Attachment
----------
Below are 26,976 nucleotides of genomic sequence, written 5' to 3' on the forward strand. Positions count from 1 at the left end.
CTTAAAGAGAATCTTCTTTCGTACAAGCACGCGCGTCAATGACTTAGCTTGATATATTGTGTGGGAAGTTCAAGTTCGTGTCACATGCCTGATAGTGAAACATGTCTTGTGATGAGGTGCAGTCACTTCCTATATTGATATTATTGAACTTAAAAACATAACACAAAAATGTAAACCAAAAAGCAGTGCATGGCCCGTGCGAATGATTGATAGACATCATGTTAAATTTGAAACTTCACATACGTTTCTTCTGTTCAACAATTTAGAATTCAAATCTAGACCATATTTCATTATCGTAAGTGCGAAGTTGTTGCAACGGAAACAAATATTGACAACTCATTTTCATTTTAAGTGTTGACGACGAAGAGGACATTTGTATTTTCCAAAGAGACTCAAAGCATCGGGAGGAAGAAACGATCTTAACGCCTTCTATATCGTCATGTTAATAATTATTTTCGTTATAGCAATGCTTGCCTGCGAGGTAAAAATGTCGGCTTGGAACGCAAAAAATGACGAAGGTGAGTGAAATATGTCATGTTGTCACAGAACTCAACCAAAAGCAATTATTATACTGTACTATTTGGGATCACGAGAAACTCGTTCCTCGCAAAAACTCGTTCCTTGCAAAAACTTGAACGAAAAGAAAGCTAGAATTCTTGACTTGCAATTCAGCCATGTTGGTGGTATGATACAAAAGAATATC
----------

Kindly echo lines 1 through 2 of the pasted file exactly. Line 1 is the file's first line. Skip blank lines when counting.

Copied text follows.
Below are 26,976 nucleotides of genomic sequence, written 5' to 3' on the forward strand. Positions count from 1 at the left end.
CTTAAAGAGAATCTTCTTTCGTACAAGCACGCGCGTCAATGACTTAGCTTGATATATTGTGTGGGAAGTTCAAGTTCGTGTCACATGCCTGATAGTGAAACATGTCTTGTGATGAGGTGCAGTCACTTCCTATATTGATATTATTGAACTTAAAAACATAACACAAAAATGTAAACCAAAAAGCAGTGCATGGCCCGTGCGAATGATTGATAGACATCATGTTAAATTTGAAACTTCACATACGTTTCTTCTGTTCAACAATTTAGAATTCAAATCTAGACCATATTTCATTATCGTAAGTGCGAAGTTGTTGCAACGGAAACAAATATTGACAACTCATTTTCATTTTAAGTGTTGACGACGAAGAGGACATTTGTATTTTCCAAAGAGACTCAAAGCATCGGGAGGAAGAAACGATCTTAACGCCTTCTATATCGTCATGTTAATAATTATTTTCGTTATAGCAATGCTTGCCTGCGAGGTAAAAATGTCGGCTTGGAACGCAAAAAATGACGAAGGTGAGTGAAATATGTCATGTTGTCACAGAACTCAACCAAAAGCAATTATTATACTGTACTATTTGGGATCACGAGAAACTCGTTCCTCGCAAAAACTCGTTCCTTGCAAAAACTTGAACGAAAAGAAAGCTAGAATTCTTGACTTGCAATTCAGCCATGTTGGTGGTATGATACAAAAGAATATC